Information Architecture

Information architecture at metaWEAVE is the science of figuring out what you want your company to do and then constructing a blueprint before you dive in and put everything together. Information architecture isn't just about drawing boxes. However, making wireframes, the blueprints of a digital design, are a large part of it. An IA might also produce a taxonomy of how content and products on a site should be classified, or a prototype illustrating how the information should change on screen as a user progresses through a task.

These solutions will be arrived at by research. This can take the form of competitor analysis, reading academic papers on human/computer interaction, or testing ideas on real users. At The Guardian, for example, we invited some users into our office to try out our iPhone app at an early stage of development. We filmed them using the application for the first time, and tested whether they could understand and make use of the functionality that was on offer.

Louis Rosenfeld and Peter Morville defined the 'three circles of information architecture' as content, users and context of use.

A classic way to sum up information architecture is an image that appeared in 'the polar bear book' - "Information Architecture for the World Wide Web" by Louis Rosenfeld and Peter Morville. Their Venn diagram placed IA at the intersection of content, users and context of use.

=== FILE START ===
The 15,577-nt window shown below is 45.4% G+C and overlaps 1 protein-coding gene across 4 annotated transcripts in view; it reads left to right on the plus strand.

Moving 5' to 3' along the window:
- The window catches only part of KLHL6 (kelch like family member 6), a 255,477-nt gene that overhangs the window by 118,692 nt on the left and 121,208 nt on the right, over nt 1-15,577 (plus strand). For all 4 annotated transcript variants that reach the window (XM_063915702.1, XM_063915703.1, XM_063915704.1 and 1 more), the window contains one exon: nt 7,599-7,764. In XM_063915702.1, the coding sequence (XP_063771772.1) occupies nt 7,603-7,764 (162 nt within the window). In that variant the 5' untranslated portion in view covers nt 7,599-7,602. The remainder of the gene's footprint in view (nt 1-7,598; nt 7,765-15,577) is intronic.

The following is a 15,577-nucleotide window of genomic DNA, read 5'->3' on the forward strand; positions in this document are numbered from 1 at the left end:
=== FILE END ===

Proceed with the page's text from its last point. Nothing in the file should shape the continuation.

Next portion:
In the end, however you try and define it, information architecture boils down to consciously organising the content and flow of a website, based on some principles that can be articulated, that have been derived through evidence gathering.

At a micro level this can mean deciding that products on a search page should be ordered by price rather than by name. On a larger scale it could be reorganising the content on a site to support some clear tasks that users want to perform. On a strategic level, an information architect might get involved in determining the way that articles and metadata are placed into a content management system. Information architecture is just one component in an emerging field known as user experience design. This recognises that a good digital service isn't just about functionality. It is about how people feel as they use a digital service, and about the way it does things, not just what it does.

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